int count = countWhileMergeSort(sums, start, mid, lower, upper) 
                  + countWhileMergeSort(sums, mid, end, lower, upper);
        int j = mid, k = mid, t = mid;
        long[] cache = new long[end - start];
        for (int i = start, r = 0; i < mid; ++i, ++r) {
            while (k < end && sums[k] - sums[i] < lower) k++;
            while (j < end && sums[j] - sums[i] <= upper) j++;
            while (t < end && sums[t] < sums[i]) cache[r++] = sums[t++];
            cache[r] = sums[i];
            count += j - k;
        }
        System.arraycopy(cache, 0, sums, start, t - start);
        return count;
    }

  • 0
    T
    This post is deleted!

  • 0
    D

    Excellent solution! The key point is that we do not need to count from mid again and again. That is to say, k and j continues to increase is the key. Some simple mathematical property stands behind it. Your solution also represents a general method. I am curious how could the "merge-sort" solution show up in your brain when you analyze the question?


  • 14

    Yes. You are right. Actually the general method is related to the so called "two pointers" technique, although we do have a lot more than two here :P. The "property" behind two pointers is monotonicity. To utilize monotonicity you have to sort. That is why "merge sort" show up in mind.

    The difference between this kind of problems and easy two pointer problems are that they also have relative position constraints which will be destroyed after sorting. Thus, we have to do this during sorting when partially sorted and we still have some relative positions.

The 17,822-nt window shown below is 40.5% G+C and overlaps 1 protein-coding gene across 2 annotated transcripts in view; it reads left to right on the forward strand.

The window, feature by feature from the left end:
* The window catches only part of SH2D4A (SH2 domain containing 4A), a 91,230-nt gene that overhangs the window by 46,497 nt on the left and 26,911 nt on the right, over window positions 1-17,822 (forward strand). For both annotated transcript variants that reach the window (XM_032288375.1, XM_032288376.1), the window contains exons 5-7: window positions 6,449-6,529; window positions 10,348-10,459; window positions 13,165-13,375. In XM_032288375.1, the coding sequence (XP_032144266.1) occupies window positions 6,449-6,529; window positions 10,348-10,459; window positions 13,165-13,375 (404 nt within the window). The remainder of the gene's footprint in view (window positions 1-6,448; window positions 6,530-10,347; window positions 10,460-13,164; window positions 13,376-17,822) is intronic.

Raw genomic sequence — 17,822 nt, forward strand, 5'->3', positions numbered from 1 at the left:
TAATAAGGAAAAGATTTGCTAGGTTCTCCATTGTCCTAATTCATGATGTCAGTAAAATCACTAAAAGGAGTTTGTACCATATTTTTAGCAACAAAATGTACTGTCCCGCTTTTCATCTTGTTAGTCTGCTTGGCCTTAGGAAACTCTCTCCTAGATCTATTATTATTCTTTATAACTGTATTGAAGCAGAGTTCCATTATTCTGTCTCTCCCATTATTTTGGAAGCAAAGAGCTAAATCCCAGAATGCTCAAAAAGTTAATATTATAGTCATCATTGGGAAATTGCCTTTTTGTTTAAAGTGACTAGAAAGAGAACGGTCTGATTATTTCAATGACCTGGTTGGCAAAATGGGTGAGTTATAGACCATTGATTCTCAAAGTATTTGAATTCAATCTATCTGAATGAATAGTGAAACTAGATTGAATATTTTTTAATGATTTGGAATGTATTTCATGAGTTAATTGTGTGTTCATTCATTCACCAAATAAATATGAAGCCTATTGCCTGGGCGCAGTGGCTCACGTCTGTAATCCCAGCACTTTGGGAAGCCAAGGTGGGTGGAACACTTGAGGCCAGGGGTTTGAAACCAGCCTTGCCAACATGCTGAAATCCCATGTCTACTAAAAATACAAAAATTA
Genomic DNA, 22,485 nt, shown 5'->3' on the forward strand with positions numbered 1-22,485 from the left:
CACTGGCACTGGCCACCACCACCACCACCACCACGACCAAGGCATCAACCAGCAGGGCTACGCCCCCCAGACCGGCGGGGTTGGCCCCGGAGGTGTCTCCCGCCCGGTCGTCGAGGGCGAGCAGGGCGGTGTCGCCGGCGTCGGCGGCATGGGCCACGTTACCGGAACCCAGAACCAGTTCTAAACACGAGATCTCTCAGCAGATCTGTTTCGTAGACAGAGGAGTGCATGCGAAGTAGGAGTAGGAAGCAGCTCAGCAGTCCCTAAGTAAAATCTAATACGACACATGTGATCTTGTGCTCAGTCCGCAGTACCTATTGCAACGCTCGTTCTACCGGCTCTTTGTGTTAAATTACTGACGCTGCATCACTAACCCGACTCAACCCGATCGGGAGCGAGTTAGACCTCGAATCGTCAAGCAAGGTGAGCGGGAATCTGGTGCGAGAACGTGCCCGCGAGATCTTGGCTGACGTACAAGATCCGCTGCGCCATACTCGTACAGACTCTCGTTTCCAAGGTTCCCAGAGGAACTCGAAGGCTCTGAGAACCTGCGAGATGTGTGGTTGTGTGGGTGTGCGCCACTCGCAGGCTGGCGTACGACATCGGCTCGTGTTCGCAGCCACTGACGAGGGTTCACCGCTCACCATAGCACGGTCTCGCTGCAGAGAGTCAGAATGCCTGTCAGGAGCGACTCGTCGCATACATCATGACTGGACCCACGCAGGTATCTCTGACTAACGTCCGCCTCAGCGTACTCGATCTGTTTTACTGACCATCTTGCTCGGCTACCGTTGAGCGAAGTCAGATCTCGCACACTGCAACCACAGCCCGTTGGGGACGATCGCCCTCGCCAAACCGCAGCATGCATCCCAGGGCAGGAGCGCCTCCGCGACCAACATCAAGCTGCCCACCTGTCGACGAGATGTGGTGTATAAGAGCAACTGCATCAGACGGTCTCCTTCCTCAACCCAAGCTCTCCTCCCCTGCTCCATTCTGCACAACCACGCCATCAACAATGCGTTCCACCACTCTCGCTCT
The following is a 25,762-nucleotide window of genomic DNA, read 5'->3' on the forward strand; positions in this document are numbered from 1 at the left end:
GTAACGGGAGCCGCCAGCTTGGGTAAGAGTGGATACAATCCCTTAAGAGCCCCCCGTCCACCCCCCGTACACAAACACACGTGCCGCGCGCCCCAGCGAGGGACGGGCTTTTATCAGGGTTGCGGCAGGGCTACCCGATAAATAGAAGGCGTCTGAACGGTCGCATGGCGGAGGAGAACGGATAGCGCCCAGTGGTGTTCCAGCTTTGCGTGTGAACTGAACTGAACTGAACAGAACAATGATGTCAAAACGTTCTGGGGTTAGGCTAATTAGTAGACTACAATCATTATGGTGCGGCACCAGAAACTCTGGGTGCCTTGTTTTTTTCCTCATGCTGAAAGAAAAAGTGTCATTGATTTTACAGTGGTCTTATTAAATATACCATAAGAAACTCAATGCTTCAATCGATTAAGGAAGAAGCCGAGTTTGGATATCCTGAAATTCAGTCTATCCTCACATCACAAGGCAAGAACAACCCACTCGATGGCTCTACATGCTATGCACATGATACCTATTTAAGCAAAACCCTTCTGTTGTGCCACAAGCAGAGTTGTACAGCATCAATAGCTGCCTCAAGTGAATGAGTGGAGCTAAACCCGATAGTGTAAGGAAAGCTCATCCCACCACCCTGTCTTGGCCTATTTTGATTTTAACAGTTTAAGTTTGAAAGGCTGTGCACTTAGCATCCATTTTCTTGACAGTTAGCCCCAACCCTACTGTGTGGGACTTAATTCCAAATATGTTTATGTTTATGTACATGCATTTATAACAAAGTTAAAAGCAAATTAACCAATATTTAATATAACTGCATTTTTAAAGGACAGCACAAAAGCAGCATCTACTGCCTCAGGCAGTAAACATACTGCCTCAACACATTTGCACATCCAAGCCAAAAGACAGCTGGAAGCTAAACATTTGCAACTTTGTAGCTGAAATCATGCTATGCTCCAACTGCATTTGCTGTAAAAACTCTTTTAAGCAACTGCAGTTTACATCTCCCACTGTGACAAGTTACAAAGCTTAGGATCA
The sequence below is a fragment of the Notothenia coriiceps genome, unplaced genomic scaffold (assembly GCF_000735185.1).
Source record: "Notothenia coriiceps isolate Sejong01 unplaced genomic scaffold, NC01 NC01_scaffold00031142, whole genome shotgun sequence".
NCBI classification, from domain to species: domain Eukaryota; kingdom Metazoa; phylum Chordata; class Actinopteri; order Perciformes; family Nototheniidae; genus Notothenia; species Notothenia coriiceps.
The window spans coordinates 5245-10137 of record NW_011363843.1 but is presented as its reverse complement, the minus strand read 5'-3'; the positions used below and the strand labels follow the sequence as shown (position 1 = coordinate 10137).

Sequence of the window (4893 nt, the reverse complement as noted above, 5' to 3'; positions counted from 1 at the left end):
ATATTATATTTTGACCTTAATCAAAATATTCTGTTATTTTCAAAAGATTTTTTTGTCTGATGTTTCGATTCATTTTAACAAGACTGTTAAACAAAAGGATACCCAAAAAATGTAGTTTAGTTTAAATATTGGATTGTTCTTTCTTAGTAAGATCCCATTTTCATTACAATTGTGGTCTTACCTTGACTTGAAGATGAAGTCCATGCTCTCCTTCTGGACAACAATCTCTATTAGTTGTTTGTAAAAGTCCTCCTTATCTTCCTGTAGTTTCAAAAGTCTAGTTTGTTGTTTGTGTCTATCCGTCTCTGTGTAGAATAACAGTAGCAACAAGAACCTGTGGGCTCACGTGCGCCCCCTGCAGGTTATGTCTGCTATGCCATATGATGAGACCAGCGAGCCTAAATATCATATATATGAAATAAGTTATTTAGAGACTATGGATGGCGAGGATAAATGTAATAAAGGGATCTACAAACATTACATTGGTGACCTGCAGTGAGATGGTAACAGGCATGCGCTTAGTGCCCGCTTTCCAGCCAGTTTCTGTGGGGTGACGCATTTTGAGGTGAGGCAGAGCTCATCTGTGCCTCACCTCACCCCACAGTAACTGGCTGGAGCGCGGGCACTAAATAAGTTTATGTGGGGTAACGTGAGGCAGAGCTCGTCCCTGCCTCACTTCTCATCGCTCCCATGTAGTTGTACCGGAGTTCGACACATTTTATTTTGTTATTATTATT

• 0
    W
    This post is deleted!

  • 0

    As I mentioned, although there are two nested loops, the time is still linear.
    Because the index of inner loop will only increase, but not reset to mid. Thus the inner loop at most increase (end-mid) times.


  • 0
    W

    Got it, thanks.


  • 13

    C++ implementations of your ideas with rich comments
    I think the key idea is at that you do not need to loop all the sum pair, but by merge sorting, you just need to find the 2 bound and set the count=upper_bound-lower_bound is OK

     class Solution {
    public:
        int countRangeSum(vector<int>& nums, int lower, int upper) {
            int size=nums.size();
            if(size==0)  return 0;
            vector<long> sums(size+1, 0);
            for(int i=0; i<size; i++)  sums[i+1]=sums[i]+nums[i];
            return help(sums, 0, size+1, lower, upper);
        }
        
        /*** [start, end)  ***/
        int help(vector<long>& sums, int start, int end, int lower, int upper){
            /*** only-one-element, so the count-pair=0 ***/
            if(end-start<=1)  return 0;
            int mid=(start+end)/2;
            int count=help(sums, start, mid, lower, upper)
                    + help(sums, mid, end, lower, upper);
            
            int m=mid, n=mid, t=mid, len=0;
            /*** cache stores the sorted-merged-2-list ***/